By Francis Paul Siah
COMMENT | There is something about the MACC department in Sarawak which has me wondering. Does it exist and if so, whether its officers have been “fast asleep”?
Many Sarawakians, I included, have not heard of the MACC in the state scoring any minor or major hits against corrupt practices in a long while.
I don’t think many are able to recall when was the last time the Sarawak MACC had taken any graft-related action against anyone that is worth a mention at all.
Either Sarawak is corruption-free or the MACC officers are sleeping on their job. The MACC in Sarawak should know the answer.
If I am accused of being harshly critical of the anti-graft agency in my home state, so be it. It’s time for the Sarawak MACC to get down to some real serious work, if they have not been doing so.
Why? This is supposed to be a “New Malaysia” with the newly-elected government already embarking on a massive anti-corruption drive. The Sarawak MACC has a lot of work to do as it is still the old regime, whose leaders are known to be soiled in rampant power abuse and corruption, in power in the state.
I am actually very surprised myself that I do not even know who the Sarawak MACC director is, although I keep abreast with what’s going on daily. I also happen to lead a Sarawak NGO which is on an anti-corruption campaign in the state.
Either the Sarawak MACC chief is one who shuns the limelight or he has not done anything to get him into the news. Again, whoever he is, he should know the answer.
It is heartening to hear the newly-minted MACC chief commissioner Mohd Shukri Abdull (photo) telling civil servants to get rid of the ‘bodek’ culture in their departments and ministries. Such an advice is timely indeed.
I believe his message is also meant for all his MACC directors in the states, including Sarawak. All MACC bosses and officers serving in the states have no business to ‘bodek’ anyone outside, for doing so will put the MACC’s independence and their personal integrity and credibility on the line.
Many are happy and contented with the energy and drive displayed by Shukri since his appointment and it is hoped that the same enthusiasm will be shown by all of his men outside of Putrajaya.
Shukri also confirmed yesterday that the MACC has been receiving a lot of information on cases involving “sharks’. He said special teams have been set up to deal with the deluge of information and the agency was working around the clock on the cases.
It’s clear that the MACC in Putrajaya has its hands full. My next question naturally follows: What about Sarawak? I have not heard of a major case being solved and the culprits brought to justice in Sarawak so far.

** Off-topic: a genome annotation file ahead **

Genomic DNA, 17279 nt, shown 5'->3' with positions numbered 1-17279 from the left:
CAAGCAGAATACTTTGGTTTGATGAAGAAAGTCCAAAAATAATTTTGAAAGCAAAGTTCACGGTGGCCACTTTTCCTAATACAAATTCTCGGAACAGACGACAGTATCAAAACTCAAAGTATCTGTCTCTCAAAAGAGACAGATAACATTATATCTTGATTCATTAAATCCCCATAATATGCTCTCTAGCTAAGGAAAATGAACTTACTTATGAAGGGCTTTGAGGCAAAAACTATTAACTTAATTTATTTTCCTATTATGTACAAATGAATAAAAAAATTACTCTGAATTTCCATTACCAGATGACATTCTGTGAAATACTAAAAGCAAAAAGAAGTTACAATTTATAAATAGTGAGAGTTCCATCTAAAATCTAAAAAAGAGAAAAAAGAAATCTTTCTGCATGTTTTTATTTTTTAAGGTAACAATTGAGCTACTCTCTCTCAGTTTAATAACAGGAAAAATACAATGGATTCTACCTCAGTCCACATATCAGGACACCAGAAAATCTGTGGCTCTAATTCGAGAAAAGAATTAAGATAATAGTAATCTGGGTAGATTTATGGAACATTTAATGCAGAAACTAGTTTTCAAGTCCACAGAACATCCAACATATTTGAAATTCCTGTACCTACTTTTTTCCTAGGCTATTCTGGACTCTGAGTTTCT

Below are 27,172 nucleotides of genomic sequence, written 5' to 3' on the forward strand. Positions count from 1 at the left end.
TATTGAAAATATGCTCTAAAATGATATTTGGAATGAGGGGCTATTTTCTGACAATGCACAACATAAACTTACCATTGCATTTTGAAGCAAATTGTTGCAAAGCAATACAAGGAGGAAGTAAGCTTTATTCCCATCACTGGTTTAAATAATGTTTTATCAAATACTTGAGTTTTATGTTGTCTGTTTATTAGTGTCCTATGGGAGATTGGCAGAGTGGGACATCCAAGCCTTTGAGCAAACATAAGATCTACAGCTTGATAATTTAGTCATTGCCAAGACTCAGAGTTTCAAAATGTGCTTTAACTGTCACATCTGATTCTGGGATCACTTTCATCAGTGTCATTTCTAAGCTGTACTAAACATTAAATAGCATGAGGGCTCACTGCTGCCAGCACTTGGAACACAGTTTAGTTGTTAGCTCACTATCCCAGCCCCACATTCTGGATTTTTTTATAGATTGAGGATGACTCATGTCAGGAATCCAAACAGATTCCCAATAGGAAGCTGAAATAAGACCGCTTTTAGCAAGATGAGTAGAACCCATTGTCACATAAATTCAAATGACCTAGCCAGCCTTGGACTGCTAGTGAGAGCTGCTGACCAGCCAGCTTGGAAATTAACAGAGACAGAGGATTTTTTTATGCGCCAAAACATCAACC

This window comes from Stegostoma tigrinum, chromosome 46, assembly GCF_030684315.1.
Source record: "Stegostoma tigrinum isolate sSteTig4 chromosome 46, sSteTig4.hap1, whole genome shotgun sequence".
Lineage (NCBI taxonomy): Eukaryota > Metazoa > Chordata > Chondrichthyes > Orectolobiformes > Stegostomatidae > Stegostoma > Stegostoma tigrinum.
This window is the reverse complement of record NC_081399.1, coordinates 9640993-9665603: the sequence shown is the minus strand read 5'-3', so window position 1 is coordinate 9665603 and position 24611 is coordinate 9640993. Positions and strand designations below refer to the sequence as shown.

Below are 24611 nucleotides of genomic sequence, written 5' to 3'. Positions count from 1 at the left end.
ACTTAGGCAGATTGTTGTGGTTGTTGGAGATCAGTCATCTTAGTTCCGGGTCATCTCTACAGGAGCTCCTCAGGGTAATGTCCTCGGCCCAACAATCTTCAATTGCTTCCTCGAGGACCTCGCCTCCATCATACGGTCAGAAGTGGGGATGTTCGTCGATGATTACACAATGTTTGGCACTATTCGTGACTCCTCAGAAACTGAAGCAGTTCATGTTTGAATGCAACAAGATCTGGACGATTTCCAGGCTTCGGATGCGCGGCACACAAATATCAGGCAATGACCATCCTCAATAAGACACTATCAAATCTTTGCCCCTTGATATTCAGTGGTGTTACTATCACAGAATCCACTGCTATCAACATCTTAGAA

It is as if everything is fine in Sarawak when it is not. This is what is worrying.
I’ve said this before. The biggest Malaysian thief, bigger than Najib Abdul Razak, is in Sarawak. Corruption is rampant and getting worse in the state.
All quiet on Sarawak MACC front
Prime lands throughout the state are given to cronies of those in power for a song. Well-connected politicians are able to own palatial homes, almost for free, built by their crony companies in return for “favours”.
Multi-billion ringgit contracts have been awarded without open tender. Two examples are the Coastal Road Project, which is estimated to cost RM5 billion and the Second Trunk Road Project costing RM6 billion. The two projects, believed to be overpriced, are funded by the state government.
The Sarawak civil service is a demoralised one with a scandal-ridden leader at the top. Many senior civil servants are tainted, their only interest is to get a cut from the contracts awarded by the state departments and ministries.
I have received reports of cases of payments being made by some departments for supplies which were never delivered. Worse, many products and supplies were quoted exceptionally higher than their value. Who suffers in the end as a result of such evil deeds by greedy men? The rakyat, of course!
Does the MACC expect reports to be made first before they will act? And that whistleblowers must submit evidence before the agency will take action?
If that is the case, what is the main task of MACC officers? Are they not supposed to investigate once they have learnt of a suspected case?
I think the agency has to keep the public informed and updated on the respective roles of both parties as cooperation is vital to solve graft cases.
So far, it has been all quiet on the Sarawak MACC front and that is not very reassuring.
If the current Sarawak MACC chief and officers are unaware of what’s going on in the state, then I feel sorry for my home land and my fellow Sarawakians.
We deserve a better team of graft-busters to handle the agency in Sarawak. And I sincerely hope the new MACC chief commissioner will take note. – Malaysiakini
FRANCIS PAUL SIAH heads the Movement for Change, Sarawak (MoCS) and can be reached at email@example.com.